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  • 1F/B1
  • Kim Jung-hyuk (bio)
    Translated by Caleb Young Woo Park (bio)

The Building Managers Union of Neotown, though it officially disbanded in August of 2007, continues its existence as an underground organization today. Even before its official disbandment, the Union was an underground organization of sorts—because building managers always lived in basements—but now it has hidden itself in the perfect darkness of the underground, the underground of the underground, or the deepest bottom of the underground. It would be impossible to find in the entire history of the world an organization that fits the label of “underground organization” more perfectly. The building managers of Neotown call themselves the “SM’s,” a title they only started to use after they went through that unforgettable incident—or the “Battle in the Dark” as it is officially called among them—in April, 2007. SM is short for “slash manager.”

Every city has a building managers’ association, but the Building Managers Union of Neotown was a little different in nature. In Neotown, Kopyŏng City, buildings of ten stories or fewer, mostly mixed-use residential buildings, outnumbered high-rises, and they were packed densely into one small district. Such local particularities played a role in how the Union came to be. A problem that occurred in one building spread instantly to the next like a computer virus. If one building had a high-pressure problem [End Page 111] in the air-conditioning plant room, another building caught the same problem before the day was over. This was because all the buildings were constructed at around the same time and had more or less the same layout. The Building Managers Union was formed not to protect the interests of the residents, but to protect the building managers from the residents’ inquiries or organized protests—just like all other organizations that have ever been formed since the creation of Earth.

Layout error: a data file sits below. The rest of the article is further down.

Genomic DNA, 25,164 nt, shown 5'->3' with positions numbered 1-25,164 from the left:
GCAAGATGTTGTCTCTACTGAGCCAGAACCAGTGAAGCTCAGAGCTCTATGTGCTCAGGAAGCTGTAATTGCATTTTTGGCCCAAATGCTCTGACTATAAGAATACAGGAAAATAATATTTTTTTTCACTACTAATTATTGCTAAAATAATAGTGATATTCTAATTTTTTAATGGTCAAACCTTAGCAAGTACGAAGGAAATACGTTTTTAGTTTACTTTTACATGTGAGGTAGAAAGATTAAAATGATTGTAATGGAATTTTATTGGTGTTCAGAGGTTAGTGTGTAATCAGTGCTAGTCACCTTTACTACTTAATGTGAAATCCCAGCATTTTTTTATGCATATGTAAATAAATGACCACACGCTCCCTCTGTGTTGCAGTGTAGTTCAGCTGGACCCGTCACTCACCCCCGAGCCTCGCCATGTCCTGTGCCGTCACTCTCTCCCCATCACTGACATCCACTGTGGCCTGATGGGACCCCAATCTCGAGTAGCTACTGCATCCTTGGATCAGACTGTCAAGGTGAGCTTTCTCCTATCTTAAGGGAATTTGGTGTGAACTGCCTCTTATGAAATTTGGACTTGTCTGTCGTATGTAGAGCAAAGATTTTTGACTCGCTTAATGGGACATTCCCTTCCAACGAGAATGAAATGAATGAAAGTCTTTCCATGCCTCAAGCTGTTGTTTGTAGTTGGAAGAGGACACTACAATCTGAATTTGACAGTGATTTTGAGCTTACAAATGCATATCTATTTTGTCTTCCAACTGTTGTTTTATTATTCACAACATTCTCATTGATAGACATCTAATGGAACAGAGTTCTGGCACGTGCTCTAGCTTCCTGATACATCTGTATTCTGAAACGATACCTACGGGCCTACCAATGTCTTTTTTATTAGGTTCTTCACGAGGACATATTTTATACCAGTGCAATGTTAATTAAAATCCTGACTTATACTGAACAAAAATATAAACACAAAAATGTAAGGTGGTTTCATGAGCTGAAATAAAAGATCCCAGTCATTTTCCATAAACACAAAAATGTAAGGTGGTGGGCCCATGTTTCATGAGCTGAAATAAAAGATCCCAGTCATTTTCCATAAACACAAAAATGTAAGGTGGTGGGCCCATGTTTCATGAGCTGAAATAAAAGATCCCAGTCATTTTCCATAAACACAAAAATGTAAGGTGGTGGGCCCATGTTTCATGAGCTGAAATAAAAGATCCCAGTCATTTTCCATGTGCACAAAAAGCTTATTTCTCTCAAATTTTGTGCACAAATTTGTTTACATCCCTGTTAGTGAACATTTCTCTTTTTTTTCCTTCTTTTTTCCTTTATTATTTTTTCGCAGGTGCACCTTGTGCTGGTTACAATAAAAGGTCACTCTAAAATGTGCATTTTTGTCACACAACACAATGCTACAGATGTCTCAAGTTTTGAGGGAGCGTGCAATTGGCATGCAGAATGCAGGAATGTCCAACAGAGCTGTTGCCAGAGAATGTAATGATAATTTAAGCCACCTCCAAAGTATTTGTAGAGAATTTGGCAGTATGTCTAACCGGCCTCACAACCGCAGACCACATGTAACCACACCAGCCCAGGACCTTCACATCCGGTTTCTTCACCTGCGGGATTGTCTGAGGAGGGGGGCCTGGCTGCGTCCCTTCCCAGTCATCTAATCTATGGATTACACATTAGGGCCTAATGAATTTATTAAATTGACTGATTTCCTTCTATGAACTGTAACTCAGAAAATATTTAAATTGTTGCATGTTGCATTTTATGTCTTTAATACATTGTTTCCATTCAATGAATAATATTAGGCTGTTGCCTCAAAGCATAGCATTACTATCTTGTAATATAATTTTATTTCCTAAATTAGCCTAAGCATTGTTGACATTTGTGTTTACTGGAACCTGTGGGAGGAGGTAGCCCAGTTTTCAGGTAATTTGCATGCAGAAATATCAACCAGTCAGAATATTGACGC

The founder of the Building Managers Union was Ku Hyŏnsŏng. He was the kind of person who would have been better suited to start a “National Association of the Paranoid,” but he didn’t think of himself as such—just like all other paranoid people who have existed since the creation of Earth. He had a background in architecture, enjoyed meddling in all kinds of affairs, and was a member of Neotown’s organizing committee and sponsor for the Architects Association of Kopyŏng City. The people of the city wondered how on earth Ku came into his wealth.

“Ku Hyŏnsŏng’s favorite phrase has always been ‘defect repair.’ He said it’s a beautiful phrase. And he’d add, ‘It’s impossible to build perfect buildings. Only defect repair makes perfect buildings.’ Do you see how much of a perfectionist he is?” Such was the opinion of Yi Munjo, who was known for being close to Ku. Yi co-founded the Building Managers Union with Ku and officially was the “second-in-command.” But the gap between him and the “first-in-command” was so great that the title seemed absurd. After all, Ku was a wealthy owner of seven buildings in Kopyŏng City, while Yi was a technician, just an old hand at building management. At best, Yi was more like Ku’s lieutenant, and Ku left him to take care of most of the dirty work. For Ku, building management was something like a hobby. Even with so much wealth in his possession, Ku lived in the basement control station of his building and said he didn’t know anything more enjoyable than building management. Neotown was completed in 1991, and the Union was established in the following year. From 1992 to 2007, [End Page 112] for fifteen long years, Ku and Yi had successfully led the Building Managers Union of Kopyŏng City. No one challenged their absolute rule or objected to their decisions. That was the case until April 2007, when the “Battle in the Dark” took place.

Many had bad things to say about Ku Hyŏnsŏng, but no one disputed the fact that he contributed immensely to the development of Neotown. Ku worked hard to make Neotown a world...

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Additional Information

ISSN
1944-6500
Print ISSN
1939-6120
Pages
pp. 111-134
Launched on MUSE
2013-05-03
Open Access
No
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